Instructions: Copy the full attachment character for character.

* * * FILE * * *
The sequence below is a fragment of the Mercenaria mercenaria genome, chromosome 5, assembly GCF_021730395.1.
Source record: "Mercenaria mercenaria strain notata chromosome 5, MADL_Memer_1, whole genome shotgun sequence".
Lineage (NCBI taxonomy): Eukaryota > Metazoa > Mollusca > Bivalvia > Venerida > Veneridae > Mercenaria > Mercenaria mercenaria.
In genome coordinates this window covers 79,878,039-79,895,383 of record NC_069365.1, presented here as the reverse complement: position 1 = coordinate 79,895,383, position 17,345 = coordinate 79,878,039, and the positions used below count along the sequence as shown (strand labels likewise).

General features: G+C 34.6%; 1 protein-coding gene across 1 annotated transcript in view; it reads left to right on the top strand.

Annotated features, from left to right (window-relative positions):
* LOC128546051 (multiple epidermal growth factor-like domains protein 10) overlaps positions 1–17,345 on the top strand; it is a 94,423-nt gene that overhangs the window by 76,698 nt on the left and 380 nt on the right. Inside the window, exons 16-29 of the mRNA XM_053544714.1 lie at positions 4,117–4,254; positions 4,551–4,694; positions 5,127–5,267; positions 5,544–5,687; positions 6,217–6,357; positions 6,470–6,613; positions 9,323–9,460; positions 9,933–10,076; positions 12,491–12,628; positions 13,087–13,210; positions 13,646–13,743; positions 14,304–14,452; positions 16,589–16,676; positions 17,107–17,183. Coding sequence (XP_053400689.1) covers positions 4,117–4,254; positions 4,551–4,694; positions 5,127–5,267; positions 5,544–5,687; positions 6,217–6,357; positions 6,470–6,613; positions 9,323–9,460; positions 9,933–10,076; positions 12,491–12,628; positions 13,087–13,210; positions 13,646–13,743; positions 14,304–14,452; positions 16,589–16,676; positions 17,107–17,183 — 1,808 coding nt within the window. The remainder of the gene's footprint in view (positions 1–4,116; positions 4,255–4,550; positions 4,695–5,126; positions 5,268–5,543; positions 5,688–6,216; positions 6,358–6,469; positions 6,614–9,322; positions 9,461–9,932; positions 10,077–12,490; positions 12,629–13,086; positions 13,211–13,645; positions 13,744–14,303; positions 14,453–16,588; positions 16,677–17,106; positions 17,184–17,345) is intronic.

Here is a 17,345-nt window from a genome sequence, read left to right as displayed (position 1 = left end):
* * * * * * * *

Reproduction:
The sequence below is a fragment of the Mercenaria mercenaria genome, chromosome 5, assembly GCF_021730395.1.
Source record: "Mercenaria mercenaria strain notata chromosome 5, MADL_Memer_1, whole genome shotgun sequence".
Lineage (NCBI taxonomy): Eukaryota > Metazoa > Mollusca > Bivalvia > Venerida > Veneridae > Mercenaria > Mercenaria mercenaria.
In genome coordinates this window covers 79,878,039-79,895,383 of record NC_069365.1, presented here as the reverse complement: position 1 = coordinate 79,895,383, position 17,345 = coordinate 79,878,039, and the positions used below count along the sequence as shown (strand labels likewise).

General features: G+C 34.6%; 1 protein-coding gene across 1 annotated transcript in view; it reads left to right on the top strand.

Annotated features, from left to right (window-relative positions):
* LOC128546051 (multiple epidermal growth factor-like domains protein 10) overlaps positions 1–17,345 on the top strand; it is a 94,423-nt gene that overhangs the window by 76,698 nt on the left and 380 nt on the right. Inside the window, exons 16-29 of the mRNA XM_053544714.1 lie at positions 4,117–4,254; positions 4,551–4,694; positions 5,127–5,267; positions 5,544–5,687; positions 6,217–6,357; positions 6,470–6,613; positions 9,323–9,460; positions 9,933–10,076; positions 12,491–12,628; positions 13,087–13,210; positions 13,646–13,743; positions 14,304–14,452; positions 16,589–16,676; positions 17,107–17,183. Coding sequence (XP_053400689.1) covers positions 4,117–4,254; positions 4,551–4,694; positions 5,127–5,267; positions 5,544–5,687; positions 6,217–6,357; positions 6,470–6,613; positions 9,323–9,460; positions 9,933–10,076; positions 12,491–12,628; positions 13,087–13,210; positions 13,646–13,743; positions 14,304–14,452; positions 16,589–16,676; positions 17,107–17,183 — 1,808 coding nt within the window. The remainder of the gene's footprint in view (positions 1–4,116; positions 4,255–4,550; positions 4,695–5,126; positions 5,268–5,543; positions 5,688–6,216; positions 6,358–6,469; positions 6,614–9,322; positions 9,461–9,932; positions 10,077–12,490; positions 12,629–13,086; positions 13,211–13,645; positions 13,744–14,303; positions 14,453–16,588; positions 16,677–17,106; positions 17,184–17,345) is intronic.

Here is a 17,345-nt window from a genome sequence, read left to right as displayed (position 1 = left end):